The film premiered at the Rotterdam Film Festival. Can you describe your experience of screening the film there, and the reception of the audience?

The people who go to see films at Rotterdam are people who seek out new cinema, new ways of telling film stories. This is the atmosphere that dominates Rotterdam. It’s a vibe of possibility and embracing of experimentation. It’s awesome for a filmmaker to be in this atmosphere.  The best festival audience I have experienced thus far. And they come up to you in the streets to tell you how they felt about viewing your film!

Can you discuss the “origin story” of the whirlpool, the Niagara Falls, as  a visual motif and what meaning it held for you when you started the project?

 The Falls have always puzzled me. There is something odd and goofy about the whole scene there, you know, like any tourist trap. But the Falls themselves are so overpowering and dominant. It has to do with it appearing as a primal point on the earth, an opening in the planet itself. A place where strangers lean against a rail and all experience the same thing, a Thing that is by appearances natural and big and powerful. So I could see how meeting a young woman there, someone in similar emotional circumstances, could spark a love affair that, the further it moved away from the primal point, the weaker it became, eventually erupting in a violent overthrow of the love sparked by the natural wonder.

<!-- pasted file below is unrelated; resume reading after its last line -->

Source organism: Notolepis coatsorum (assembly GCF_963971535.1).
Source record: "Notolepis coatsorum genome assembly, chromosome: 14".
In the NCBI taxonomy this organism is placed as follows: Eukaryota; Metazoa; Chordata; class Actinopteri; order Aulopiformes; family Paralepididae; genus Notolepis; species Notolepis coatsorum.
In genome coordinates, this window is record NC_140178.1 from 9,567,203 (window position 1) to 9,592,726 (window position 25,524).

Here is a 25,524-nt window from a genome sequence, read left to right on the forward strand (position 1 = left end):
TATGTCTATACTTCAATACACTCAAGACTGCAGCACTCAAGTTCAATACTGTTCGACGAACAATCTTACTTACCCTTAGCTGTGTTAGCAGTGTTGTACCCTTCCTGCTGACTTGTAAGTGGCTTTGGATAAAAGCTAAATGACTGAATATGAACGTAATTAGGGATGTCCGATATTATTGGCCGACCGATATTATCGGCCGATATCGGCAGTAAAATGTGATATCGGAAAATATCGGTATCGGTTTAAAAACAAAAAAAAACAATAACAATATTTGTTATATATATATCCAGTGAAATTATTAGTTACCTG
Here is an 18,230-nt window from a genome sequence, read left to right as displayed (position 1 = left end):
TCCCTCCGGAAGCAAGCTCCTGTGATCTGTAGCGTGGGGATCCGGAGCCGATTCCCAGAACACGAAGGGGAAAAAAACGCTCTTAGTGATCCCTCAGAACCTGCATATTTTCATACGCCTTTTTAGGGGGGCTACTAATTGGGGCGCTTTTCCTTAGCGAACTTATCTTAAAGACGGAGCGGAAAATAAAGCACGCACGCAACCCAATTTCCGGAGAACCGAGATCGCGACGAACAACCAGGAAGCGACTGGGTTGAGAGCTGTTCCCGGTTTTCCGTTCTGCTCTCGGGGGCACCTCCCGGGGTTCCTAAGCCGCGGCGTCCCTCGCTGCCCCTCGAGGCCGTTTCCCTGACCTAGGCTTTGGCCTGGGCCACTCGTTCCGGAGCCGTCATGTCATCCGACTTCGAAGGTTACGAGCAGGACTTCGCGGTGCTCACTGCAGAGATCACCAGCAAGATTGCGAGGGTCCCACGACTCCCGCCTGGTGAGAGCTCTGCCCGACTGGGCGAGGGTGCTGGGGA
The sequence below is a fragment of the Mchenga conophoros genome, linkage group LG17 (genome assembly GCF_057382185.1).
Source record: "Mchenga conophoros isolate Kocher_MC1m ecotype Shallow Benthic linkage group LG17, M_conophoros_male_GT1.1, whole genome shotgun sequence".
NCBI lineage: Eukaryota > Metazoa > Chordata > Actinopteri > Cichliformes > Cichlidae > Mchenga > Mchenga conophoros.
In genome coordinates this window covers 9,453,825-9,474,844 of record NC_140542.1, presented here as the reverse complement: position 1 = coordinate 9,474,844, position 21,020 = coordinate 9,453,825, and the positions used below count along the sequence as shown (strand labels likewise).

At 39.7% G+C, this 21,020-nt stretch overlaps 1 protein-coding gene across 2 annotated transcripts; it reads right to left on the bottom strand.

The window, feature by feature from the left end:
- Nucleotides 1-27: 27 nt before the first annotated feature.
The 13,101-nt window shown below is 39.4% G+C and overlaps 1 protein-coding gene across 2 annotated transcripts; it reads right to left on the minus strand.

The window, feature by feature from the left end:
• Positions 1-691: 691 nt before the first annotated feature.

There are tonal shifts in the story; from tenderness to abrupt bursts of violence. When working with your actors, how did you trace the emotional shifts of the characters?